Interest rate hikes can slow data centers, but not as much as other industries

Interest rate hikes are being felt in the capital markets for data centers, but ever-increasing investor interest is helping to cushion the blow.

After 24 months of record M&A volume, soaring valuations and plummeting cap rates, the rising cost of capital and broader economic headwinds this year could throw some cold water on the industry’s fiery capital markets.

A price correction may be underway, but experts say that with demand for data center space continuing to significantly outstrip supply, a growing stream of investors looking to enter the space data centers is supporting valuations and helping deals cross the finish line, although getting there is more difficult than it was a few months ago.

“There’s been industry acceptance as a preferred asset class, so you’re not going to see valuations plummet like you can see elsewhere,” said Anubhav Raj, chief financial officer of Data Centers Alignedspeaking earlier this month at Bisnow’s DICE National Capital Markets Summit.

“It’s really an interesting time,” added Raj. “We’re in a place with data centers where demand is higher than ever, creating a lot of capital needed for growth, and it’s an interesting time to figure out how you’re going to capitalize on all of these opportunities.”

Like nearly all areas of commercial real estate, rising interest rates, along with other cost increases, have created complications for a data center industry that has seen unprecedented growth for more than two years. .

Until earlier this year, asset valuations for individual data centers and operators had soared, with cap rates on some transactions tightening below 4% and valuation multiples at over thirty times. income. The high yields have attracted new investors – pension funds, insurance companies, endowments, large asset managers, sovereign wealth funds, private equity funds and real estate funds – eager to deploy capital in the space of data centers.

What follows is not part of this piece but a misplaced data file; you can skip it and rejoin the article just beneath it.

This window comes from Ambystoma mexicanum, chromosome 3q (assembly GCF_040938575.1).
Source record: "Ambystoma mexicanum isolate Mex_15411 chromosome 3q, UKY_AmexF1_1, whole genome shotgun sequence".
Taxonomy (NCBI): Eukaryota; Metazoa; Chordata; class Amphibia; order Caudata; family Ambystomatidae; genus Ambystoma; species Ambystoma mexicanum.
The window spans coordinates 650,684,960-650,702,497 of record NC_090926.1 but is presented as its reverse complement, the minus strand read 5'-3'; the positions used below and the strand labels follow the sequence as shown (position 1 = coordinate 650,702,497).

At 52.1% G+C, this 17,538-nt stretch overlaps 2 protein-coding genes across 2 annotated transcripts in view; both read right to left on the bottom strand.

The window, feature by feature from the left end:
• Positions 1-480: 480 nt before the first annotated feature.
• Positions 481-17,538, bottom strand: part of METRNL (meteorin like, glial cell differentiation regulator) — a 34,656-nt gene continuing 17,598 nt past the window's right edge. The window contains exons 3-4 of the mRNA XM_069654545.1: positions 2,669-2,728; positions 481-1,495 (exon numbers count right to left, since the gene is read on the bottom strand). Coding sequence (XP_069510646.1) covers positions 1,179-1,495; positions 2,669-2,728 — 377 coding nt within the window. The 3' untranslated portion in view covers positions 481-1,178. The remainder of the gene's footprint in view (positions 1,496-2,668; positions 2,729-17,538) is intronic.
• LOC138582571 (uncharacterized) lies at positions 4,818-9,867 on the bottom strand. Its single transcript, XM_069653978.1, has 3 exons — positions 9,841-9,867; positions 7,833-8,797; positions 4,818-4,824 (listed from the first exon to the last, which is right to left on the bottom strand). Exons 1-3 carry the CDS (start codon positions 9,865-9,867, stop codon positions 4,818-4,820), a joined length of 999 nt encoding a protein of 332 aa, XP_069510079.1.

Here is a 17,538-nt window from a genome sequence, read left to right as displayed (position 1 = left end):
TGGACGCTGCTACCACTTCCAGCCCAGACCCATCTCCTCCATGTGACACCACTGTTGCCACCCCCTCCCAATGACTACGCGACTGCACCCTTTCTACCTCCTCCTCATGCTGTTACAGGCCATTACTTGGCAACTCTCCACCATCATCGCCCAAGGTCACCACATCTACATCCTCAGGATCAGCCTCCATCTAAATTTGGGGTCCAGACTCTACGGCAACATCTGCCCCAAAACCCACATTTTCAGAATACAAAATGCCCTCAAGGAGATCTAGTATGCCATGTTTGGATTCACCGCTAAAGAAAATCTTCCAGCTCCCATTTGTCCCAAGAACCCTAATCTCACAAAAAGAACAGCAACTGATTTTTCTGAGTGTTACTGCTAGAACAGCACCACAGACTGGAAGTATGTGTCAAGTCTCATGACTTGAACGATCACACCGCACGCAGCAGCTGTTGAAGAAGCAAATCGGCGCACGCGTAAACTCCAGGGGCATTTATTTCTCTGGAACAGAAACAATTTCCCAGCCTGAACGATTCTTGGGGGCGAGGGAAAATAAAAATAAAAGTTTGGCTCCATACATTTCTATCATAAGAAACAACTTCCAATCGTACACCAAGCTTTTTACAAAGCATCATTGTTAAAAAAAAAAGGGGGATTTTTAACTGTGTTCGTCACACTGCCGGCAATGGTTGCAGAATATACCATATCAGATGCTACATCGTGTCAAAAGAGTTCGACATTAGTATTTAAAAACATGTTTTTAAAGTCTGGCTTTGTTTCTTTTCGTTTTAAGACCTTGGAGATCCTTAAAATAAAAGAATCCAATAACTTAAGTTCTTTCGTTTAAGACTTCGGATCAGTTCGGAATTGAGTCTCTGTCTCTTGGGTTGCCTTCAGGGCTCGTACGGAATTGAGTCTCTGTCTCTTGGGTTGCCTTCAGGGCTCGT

While investor interest remained robust, the rising cost of capital squeezed valuations, experts said. According to Robert Walters, principal at Avison Youngdata center practice. He said valuations would likely continue to fall, but to what extent remains to be seen.

“There must be a point here where there is a price review,” Walters said. this kind of things.”

Experts said rising interest rates had the biggest impact on individual stabilized assets. At the enterprise level, operators that have relied on debt for growth through development or mergers and acquisitions have also suffered relative to their private equity-backed counterparts. These companies have had to get creative with financing expansion, using debt vehicles like asset-backed securitizations, ESG funds and sale-leasebacks. But experts said even those markets had slowed significantly.

“It’s sort of a tale of two cities,” said Kanan Joshi, head of digital infrastructure at DIF Capital Partners. “What we’re seeing is that data centers that need debt have been broken up, whereas with a lot of the smaller rigs that would be largely equity funded in the early years, valuations are higher than ever.”